On one of Belfast’s busiest streets, Clare Bailey is blinking away tears. Looking up at signage attached to a lamp-post around the corner from an NHS clinic providing abortions, she breaks into a smile. Her daughter, Jude, insists on taking her photograph.
It is seven years since Bailey, a former Northern Ireland Green Party leader and Assembly member, tabled a Private Members’ Bill at Stormont calling for the introduction of so-called buffer zones to prevent anti-abortion protests and harassment outside healthcare facilities offering terminations.
On Friday, a law on “safe access zones” has come into force in Northern Ireland – the first of its kind in the UK.
“It hasn’t sunk in; my head can’t take it in,” says Bailey while reading a sign showing a colour-coded map of city centre areas close to the College Street clinic where protests are no longer legal.
“I’ve mixed emotions. While it’s great to see this happening, I know this is not the endgame. You’re just waiting to see what the next iteration of these protests will be. But it’s still hugely significant. I’m really proud we’ve done it and been the first not just on these islands, but most of Europe.”
Signs have been erected in eight zones across the North’s five health trusts to “protect women and girls accessing abortion services, information, advice and counselling, and protect staff working at these locations”.
Under the Abortion Services (Safe Access Zones) Act (Northern Ireland) – passed at Stormont last year before the collapse of the powersharing government – it is now illegal for people to be “impeded, recorded, influenced or to be caused harassment, alarm or distress” within the zones which can cover between 100m and 150m from entrances or exits of designated healthcare facilities providing lawful abortions. It is a criminal offence to hold protests in these areas, punishable by a fine of up to £500.
Bailey’s experience working as a volunteer with the former Marie Stopes private abortion clinic in Belfast, which closed in 2017, spurred her into campaigning for legislative change: “I’ve been spat on, I’ve been abused, I’ve been threatened and physically assaulted when I escorted women in and out of Marie Stopes,” she says. “I had one young woman run into four lanes of oncoming traffic to try and get away from these people. So I know exactly what’s been going on and the impact that it has.”
Less than 24 hours earlier, a woman carrying a placard reading “Abortion is Murder” stood close to the front door of the College Street clinic as two other protesters placed posters at the entrance; one featured a pink heart with the words ‘We’re here for you’.
Asked how they felt about the law change to prevent their actions, one woman said: “We don’t do interviews”, before adding, “we’re here to pray”.
By lunchtime on Thursday, almost 20 people had gathered with anti-abortion placards outside the redbrick building, which also operates as a sexual and reproductive health centre providing contraception and counselling. Two teenage girls walked quickly into the healthcare facility with their heads bowed.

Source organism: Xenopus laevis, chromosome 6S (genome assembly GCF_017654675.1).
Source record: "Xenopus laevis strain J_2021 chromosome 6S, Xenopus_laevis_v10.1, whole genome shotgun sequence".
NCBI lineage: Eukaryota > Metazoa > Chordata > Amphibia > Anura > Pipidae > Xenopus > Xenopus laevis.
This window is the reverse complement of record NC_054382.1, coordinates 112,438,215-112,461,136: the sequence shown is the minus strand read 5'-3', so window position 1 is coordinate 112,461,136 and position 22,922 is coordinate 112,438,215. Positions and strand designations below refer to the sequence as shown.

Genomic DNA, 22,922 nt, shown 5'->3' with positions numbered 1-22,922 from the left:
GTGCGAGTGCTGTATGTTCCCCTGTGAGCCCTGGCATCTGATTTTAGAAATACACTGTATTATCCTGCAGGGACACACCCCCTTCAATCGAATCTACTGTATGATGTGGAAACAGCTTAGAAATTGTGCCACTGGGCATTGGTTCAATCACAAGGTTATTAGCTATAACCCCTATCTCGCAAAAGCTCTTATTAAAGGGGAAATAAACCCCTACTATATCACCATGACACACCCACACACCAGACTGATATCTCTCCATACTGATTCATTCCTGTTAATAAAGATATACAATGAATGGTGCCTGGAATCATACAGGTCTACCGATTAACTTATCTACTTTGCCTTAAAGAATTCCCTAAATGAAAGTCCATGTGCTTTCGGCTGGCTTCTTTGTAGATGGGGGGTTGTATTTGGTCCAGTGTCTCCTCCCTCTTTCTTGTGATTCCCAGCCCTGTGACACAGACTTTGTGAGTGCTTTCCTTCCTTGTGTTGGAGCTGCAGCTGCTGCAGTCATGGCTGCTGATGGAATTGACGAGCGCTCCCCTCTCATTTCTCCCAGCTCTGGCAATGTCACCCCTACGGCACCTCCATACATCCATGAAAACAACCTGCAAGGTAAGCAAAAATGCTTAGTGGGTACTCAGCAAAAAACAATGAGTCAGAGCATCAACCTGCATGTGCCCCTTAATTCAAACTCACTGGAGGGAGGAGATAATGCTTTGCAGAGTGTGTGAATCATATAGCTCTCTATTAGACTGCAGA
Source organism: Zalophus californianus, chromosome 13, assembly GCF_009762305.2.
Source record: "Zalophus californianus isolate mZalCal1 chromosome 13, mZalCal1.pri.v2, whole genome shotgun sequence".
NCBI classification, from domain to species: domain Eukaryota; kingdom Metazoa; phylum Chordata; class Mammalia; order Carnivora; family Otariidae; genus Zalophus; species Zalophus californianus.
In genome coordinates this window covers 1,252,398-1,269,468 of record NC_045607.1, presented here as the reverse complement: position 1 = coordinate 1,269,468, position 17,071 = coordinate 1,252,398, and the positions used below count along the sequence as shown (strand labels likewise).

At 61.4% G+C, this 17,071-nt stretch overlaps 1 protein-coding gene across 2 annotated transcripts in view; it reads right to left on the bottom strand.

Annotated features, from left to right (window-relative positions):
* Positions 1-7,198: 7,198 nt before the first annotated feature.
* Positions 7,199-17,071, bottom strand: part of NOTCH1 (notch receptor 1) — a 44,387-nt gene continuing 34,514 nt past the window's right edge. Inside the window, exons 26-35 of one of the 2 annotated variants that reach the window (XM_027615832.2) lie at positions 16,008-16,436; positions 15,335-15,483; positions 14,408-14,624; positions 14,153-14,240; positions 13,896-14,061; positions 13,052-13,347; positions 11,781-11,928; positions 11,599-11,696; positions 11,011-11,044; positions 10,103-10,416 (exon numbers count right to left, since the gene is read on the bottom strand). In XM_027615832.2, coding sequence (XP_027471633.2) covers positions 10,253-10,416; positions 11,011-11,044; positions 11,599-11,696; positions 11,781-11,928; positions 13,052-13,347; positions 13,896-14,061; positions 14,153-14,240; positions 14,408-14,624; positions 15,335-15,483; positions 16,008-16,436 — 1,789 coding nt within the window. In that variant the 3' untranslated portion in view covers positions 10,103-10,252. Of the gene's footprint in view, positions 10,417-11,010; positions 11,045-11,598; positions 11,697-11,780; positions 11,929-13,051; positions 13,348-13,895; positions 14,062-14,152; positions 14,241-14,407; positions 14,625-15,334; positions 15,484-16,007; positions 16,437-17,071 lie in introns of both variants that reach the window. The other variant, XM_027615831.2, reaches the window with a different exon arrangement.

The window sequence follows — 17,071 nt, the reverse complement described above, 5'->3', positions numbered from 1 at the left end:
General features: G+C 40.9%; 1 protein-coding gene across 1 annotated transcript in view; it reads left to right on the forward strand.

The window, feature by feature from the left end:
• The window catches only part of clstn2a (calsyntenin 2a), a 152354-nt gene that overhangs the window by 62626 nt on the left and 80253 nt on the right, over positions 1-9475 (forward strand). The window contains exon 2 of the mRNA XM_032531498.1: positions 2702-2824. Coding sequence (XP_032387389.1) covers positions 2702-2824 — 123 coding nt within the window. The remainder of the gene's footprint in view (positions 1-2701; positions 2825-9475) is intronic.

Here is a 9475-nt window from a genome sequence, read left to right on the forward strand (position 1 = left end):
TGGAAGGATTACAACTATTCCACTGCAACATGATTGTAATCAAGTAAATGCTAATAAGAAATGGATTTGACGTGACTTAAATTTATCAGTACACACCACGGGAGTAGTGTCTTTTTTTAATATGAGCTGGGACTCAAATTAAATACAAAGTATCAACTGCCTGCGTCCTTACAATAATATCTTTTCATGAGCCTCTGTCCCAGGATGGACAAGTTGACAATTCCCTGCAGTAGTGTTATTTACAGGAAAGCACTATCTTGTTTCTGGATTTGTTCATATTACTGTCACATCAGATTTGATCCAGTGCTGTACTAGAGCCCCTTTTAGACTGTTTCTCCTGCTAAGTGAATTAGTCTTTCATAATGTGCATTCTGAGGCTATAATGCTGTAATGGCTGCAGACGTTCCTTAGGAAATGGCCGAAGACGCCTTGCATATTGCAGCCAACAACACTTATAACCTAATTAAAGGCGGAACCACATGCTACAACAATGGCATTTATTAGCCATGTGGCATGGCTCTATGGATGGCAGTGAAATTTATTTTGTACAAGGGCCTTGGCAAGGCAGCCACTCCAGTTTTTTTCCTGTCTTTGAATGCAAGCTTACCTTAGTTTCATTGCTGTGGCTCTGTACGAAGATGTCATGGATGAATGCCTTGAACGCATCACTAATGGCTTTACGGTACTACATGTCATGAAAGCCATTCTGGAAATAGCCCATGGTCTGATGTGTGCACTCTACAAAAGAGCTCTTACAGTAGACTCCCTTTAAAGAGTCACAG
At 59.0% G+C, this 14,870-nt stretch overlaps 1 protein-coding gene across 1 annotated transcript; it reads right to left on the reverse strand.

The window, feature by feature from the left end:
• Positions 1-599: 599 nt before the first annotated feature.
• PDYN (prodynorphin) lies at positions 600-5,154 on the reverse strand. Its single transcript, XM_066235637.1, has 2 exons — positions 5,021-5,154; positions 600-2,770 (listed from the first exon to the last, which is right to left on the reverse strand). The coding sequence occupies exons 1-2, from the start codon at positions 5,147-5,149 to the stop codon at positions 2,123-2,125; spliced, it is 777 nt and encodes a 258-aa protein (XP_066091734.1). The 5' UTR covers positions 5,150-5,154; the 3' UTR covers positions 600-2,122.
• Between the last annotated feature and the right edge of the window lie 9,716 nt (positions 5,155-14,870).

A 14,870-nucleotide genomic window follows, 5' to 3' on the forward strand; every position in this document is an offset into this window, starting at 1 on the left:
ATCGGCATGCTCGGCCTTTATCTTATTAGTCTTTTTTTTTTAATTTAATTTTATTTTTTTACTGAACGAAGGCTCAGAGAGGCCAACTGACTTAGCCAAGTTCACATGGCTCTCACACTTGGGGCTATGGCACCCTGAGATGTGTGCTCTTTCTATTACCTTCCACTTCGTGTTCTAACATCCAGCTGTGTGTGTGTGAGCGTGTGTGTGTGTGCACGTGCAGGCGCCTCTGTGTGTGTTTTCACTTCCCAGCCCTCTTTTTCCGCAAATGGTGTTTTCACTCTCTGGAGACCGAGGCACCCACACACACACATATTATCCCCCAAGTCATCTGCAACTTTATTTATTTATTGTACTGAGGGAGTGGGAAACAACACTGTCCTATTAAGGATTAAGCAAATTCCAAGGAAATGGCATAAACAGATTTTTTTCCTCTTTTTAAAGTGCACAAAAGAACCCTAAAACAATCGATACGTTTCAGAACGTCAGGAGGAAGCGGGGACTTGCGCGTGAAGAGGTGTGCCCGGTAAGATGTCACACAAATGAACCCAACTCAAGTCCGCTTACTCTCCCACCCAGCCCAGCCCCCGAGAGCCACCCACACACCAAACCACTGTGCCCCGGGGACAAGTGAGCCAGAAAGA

A woman shouted at the protesters as she walked down the street on her lunchbreak. “I just feel angry,” she says. “I had an abortion when I was 19. For me it was the right thing to do. I feel sorry for young vulnerable women walking in there.”
Set up in April 2020 following the relaxation of the North’s strict abortion laws by Westminster six months earlier during a period of Stormont collapse, the College Street service provides early medical abortions (limited to nine weeks and six days of pregnancy). A full roll-out of services, including surgical terminations up to 23 weeks and six days, is due before the end of the year.
Since abortion was legalised in the Northern Ireland, demand has been high. More than 4,000 terminations were carried out between 2020 and last year.
Dr Laura McLaughlin, a consultant obstetrician and gynaecologist who cofounded Doctors for Choice NI, worked in the College Street premises when it first opened in April 2020, just a month after the outbreak of the Covid-19 pandemic.
For her, the importance of the safe access zones “can’t be [overstated]”.
“Deciding to go through with an abortion is not easy. This is made harder by people yelling and screaming at you as you’re walking in – particular somewhere like College Street, which an actual sexual reproductive clinic,” she says. “There are multiple other things going on. Other women are using the service for things [including miscarriages], which are just as distressing for them.”
Protests escalated outside the Belfast facility after pandemic restrictions eased, resulting in a security guard being employed by the Belfast Health and Social Care Trust, which runs the clinic.
In a letter to the Stormont health committee in November 2021, the trust’s chief executive, Dr Cathy Jack, wrote about protesters “blocking the entrance, harassing and upsetting clients and staff” by “chanting, throwing holy water, following people up the street into their car ... and wearing bodycams, threatening to stream footage online”.
Dr McLaughlin singled out the campaigning work of Bailey, who left politics after losing her seat in last year’s Assembly election.
“It was a long, hard-fought battle by Clare Bailey. We owe her immensely and the patients who use the service owe her immensely,” she says.
“Having these zones in place will protect the patients needing to access abortion services. It also gives the staff support to continue to do what they’re doing. They would do it anyway.
“Crucially, it further legitimises what is essential healthcare and what is now legal in Northern Ireland.”